The Internet of Things Explained
The Internet of Things (IoT) encompasses the connection of electrical devices to the internet; whether they be standard computers, heart monitors, or traffic sensors. This simple, yet immeasurably important, concept is transforming industries far and wide. More and more devices are joining the Internet of Things resulting in a deluge of data for the data center industry to tackle.
One of the main ways that data centers are handling the flood of traffic is with liquid cooling systems. Immersion cooling removes over a thousand times more server heat than previous air cooling methods, enabling data centers to stay ahead of the IoT curve.
Just how big is the Internet of Things? Believe it or not, our usage will top 75 billion connected devices by 2025. That’s three times the number of devices there were a mere three years ago.
Regardless of type, purpose, or location, all IoT devices collect sensor data and send it over the network to data centers. Those data centers then process and distribute the information. IoT enables the data center industry to automate processes, enhance sustainability, and manage hardware.
Like most organizations and businesses today, the data center industry is joining in the mass migration to automation. By automating as many procedures as possible, data centers can increase their productivity while decreasing their costs. The IoT contributes to this data center automation.
The transition of data centers has been made easier by the affordability of IoT devices. Thousands of devices can be installed in a data center to monitor and manage resources. As a result, the entire data center becomes more autonomous, as it’s able to maintain itself without human intervention.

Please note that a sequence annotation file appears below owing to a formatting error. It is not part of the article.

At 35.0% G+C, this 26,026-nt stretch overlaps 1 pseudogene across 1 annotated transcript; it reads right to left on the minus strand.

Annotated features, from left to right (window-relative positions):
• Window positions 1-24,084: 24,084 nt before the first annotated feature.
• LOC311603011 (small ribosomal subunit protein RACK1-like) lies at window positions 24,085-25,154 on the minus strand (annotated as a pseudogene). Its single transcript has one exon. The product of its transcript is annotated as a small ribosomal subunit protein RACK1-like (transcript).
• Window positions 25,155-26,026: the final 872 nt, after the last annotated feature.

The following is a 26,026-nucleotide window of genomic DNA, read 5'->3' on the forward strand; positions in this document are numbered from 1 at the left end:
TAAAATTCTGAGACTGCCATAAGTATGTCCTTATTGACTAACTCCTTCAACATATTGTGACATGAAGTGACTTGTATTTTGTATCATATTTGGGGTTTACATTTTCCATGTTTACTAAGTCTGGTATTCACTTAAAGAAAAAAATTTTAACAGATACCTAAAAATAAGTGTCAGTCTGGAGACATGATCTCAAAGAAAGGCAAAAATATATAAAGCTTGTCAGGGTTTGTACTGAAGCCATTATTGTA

Some tasks the data center industry can automate include identifying and fixing technical problems and delivering applications. By allowing IoT devices to handle the more mundane tasks, expensive human labor is reserved for use only when absolutely necessary.
Globally, data centers use hundreds of terawatt-hours of electricity per year—more than the entire United Kingdom! The industry uses 3% of the planet’s power, and that number is rapidly rising. To counteract the negative environmental effects of this heavy energy use, data centers are turning to the Internet of Things.
Fortunately, the IoT can transform data centers into environmentally friendly establishments. The two keys to this transformation lie in the production and consumption of electricity. Furthermore, data centers can maintain their hardware to prevent electronic waste.
Data centers now use IoT sensors to detect variations in temperature and humidity. Preventing overheated servers is important to keep them running efficiently rather than endlessly burning through resources. IoT sensors can also find leaks, power surges, and other threats to the efficient operation of IT infrastructure.
When it comes to reducing energy use and waste, the best step that a data center can take right now is to upgrade its cooling systems to liquid immersion. New liquid immersion systems from GRC operate using a fraction of the electricity required by other systems —and for a fraction of the cost.
On the production front, data centers can use renewable resources (like water and solar power) in place of fossil fuels. To achieve greater sustainability, some hyperscalers have already committed to solely using renewable electricity.